Sole Proprietor or LLC for your business?
So you want to start a business? Or… so you already started a business? Or you want to start a business or you already started a business and aren’t sure what business entity is best?? Well I’ve got you covered today! Today I’m going to chat about the difference between two of the most common business types for small business owner — being a sole proprietor or forming an LLC. Which is right for your business and you? We’re going to get into that right now! Get your thinking caps out and join me.
What is a sole proprietorship?
A sole proprietorship is the easiest business form. It’s where you are running an unincorporated business by yourself and there is no legal distinction between the you and your business. This means that you get all of the profits, but you are also responsible for all of the business’s losses, debts and liabilities.
How do you create a sole proprietorship?
You don’t need to affirmatively do anything in order to form a sole proprietorship. So if you are making money right now with your blog or business and you haven’t filed anything in order to create your business, then congrats — you’re already a sole proprietor! Once you are doing business activities and you are the only owner, then you are automatically a sole proprietor.
However, you may need to obtain certain licenses or permits, depending on the work that you’re doing, the industry you’re in and where you are located. You can search here for licensing and permits for your particular business.
You can operate your business under your own name, but you can also decide to file a fictitious name (also known as an assumed name, trade name or “doing business as” (DBA) name). You must choose an original name that isn’t already being used by another business.
When you’re a sole proprietor, you and your business aren’t separate legal entities. Therefore, the business isn’t taxed separately, meaning that any income you earn in your business is personal income. Therefore, you file your business’s taxes along with your personal taxes. When you file your personal taxes, you will also file your income, losses and/or expenses with a Schedule C along with your usual Form 1040. It is your own responsibility to withhold and pay all income taxes, including self-employment tax and estimated tax.
Related Post: Is Your Blog a Business or a Hobby?
A sole proprietorship is easy and cheap to form — it’s the easiest business type to establish and there are little to no costs.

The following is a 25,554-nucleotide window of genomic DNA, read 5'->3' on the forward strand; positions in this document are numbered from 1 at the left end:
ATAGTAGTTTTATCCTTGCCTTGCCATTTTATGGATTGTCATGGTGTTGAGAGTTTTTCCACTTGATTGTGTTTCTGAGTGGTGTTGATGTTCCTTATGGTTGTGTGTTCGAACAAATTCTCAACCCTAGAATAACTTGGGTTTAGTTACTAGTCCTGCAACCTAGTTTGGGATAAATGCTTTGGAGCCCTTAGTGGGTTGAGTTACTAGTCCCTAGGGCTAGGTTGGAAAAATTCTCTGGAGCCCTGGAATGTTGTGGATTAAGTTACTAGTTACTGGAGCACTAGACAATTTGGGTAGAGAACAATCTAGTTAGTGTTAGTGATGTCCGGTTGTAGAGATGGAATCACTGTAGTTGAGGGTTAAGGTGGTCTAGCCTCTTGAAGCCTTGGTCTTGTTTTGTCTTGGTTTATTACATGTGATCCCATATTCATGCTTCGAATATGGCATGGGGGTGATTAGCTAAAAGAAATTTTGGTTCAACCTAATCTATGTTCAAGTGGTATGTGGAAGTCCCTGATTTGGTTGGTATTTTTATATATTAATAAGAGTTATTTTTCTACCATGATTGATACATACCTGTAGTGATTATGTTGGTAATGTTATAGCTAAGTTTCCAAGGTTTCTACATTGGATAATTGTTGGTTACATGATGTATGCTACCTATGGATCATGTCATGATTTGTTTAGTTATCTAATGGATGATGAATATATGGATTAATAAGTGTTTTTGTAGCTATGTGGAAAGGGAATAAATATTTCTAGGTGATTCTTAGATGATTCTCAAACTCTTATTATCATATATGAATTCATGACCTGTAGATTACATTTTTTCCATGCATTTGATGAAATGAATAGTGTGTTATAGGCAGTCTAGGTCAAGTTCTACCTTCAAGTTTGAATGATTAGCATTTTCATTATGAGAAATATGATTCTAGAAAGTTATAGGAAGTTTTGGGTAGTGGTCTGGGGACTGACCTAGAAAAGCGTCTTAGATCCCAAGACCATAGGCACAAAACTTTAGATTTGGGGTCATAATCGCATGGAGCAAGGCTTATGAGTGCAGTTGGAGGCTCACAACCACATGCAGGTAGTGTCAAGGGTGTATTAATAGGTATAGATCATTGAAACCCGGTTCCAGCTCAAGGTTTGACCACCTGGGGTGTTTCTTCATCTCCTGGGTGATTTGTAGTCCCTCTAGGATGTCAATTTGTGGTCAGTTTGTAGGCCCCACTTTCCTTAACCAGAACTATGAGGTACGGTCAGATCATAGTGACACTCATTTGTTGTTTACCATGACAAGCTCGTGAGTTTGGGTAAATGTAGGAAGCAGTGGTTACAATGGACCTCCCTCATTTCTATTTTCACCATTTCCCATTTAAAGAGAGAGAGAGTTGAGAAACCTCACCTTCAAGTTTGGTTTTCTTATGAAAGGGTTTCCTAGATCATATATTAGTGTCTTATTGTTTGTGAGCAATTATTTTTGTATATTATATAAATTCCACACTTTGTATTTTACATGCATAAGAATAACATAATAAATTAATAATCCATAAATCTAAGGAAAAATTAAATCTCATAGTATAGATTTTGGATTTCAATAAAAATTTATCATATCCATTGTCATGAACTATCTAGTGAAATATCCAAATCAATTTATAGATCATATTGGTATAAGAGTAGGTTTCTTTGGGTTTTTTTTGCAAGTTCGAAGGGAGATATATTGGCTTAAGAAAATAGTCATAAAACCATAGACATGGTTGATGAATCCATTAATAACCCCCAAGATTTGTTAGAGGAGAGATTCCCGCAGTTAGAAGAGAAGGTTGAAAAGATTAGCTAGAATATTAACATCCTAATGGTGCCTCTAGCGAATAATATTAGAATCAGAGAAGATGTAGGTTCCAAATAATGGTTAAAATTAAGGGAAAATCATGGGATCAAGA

Since you’re the sole owner, you have total control over any business decisions.
Taxes are easy to do since you file the businesses taxes right along with your personal taxes. The tax rates are also low.
You have unlimited personal liability since there is no legal distinction between you and your business. This means that you can be held personally liable for the debts and obligations of the business. You are also open to liability through lawsuits.
As a sole proprietor, it’s totally up to you to raise money for your business. You can’t sell stocks (like you could in other business types) and it can be difficult to find investors or funding through a bank.
Lastly, in a sole proprietorship, it’s all on you. It’s nice to have total control, but you also have all the responsibility on your shoulders.
Psst! Want to save all this info to refer back to later? Download a free Info Sheet on Sole Proprietors vs. LLC’s over on my blog!
What is an LLC?
LLC is short for “limited liability company.” The main benefit of creating an LLC is that “limited liability” thing — it means that the business is separate from you as an individual (unlike in a sole proprietorship). Therefore, for the most part, your personal assets are protected against losses, debts or liabilities. For example, if the LLC gets sued or goes bankrupt, the creditors can’t come after your personal assets because the LLC (not you) is the entity that owes them. This can be a great advantage if you are worried about whether you might open yourself up to liability in your business.
An LLC is often a better option than a corporation because it’s easier to form an LLC and you can still get the tax benefits of having a sole proprietorship. You can own the LLC by yourself or with other individuals. The profits and losses of the LLC “pass through” the business entity and the individual owner (or owners) is then taxed on her personal tax filing. An LLC is not seen as a separate tax entity, so the business itself isn’t taxed. The federal government doesn’t tax income on an LLC, but some states do so be sure to check with your state’s income tax agency.
Because an LLC isn’t recognized by the federal government as a separate taxable entity, LLCs must actually file as a corporation, partnership or sole proprietorship tax return. Some LLCs are automatically classified and taxed as a corporation by federal tax law, but those that aren’t can choose their business entity classification (by filing Form 8832). If you created an LLC and you are the only member, you would file just like a sole proprietor (Schedule C on Form 1040). There are different forms if you are filing as a partnership or a corporation. Check out the IRS guide to LLCs for more on tax forms.
Lastly, it is possible to request S-Corp status for your LLC, which requires a special election with the IRS to be taxed different. You can contact a local attorney for help deciding if this is right for you. This can be benefit because the LLC still has limited liability, but for tax purposes it can be treated as an S-Corp. If you want to go this route, contact your state’s income tax agency to inquire about tax requirements if they recognize elections such as the S-Corp.